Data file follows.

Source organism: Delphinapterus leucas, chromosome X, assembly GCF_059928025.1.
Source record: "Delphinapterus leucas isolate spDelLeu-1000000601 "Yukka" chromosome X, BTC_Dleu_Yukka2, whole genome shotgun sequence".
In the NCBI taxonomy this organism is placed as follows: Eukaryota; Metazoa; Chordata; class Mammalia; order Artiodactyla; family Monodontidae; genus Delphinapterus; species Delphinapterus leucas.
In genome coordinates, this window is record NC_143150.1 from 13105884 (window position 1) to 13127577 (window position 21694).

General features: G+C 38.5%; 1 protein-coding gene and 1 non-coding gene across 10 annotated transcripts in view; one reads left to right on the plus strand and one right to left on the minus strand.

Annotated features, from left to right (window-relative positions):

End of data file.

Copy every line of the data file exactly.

Source organism: Delphinapterus leucas, chromosome X, assembly GCF_059928025.1.
Source record: "Delphinapterus leucas isolate spDelLeu-1000000601 "Yukka" chromosome X, BTC_Dleu_Yukka2, whole genome shotgun sequence".
In the NCBI taxonomy this organism is placed as follows: Eukaryota; Metazoa; Chordata; class Mammalia; order Artiodactyla; family Monodontidae; genus Delphinapterus; species Delphinapterus leucas.
In genome coordinates, this window is record NC_143150.1 from 13105884 (window position 1) to 13127577 (window position 21694).

General features: G+C 38.5%; 1 protein-coding gene and 1 non-coding gene across 10 annotated transcripts in view; one reads left to right on the plus strand and one right to left on the minus strand.

Annotated features, from left to right (window-relative positions):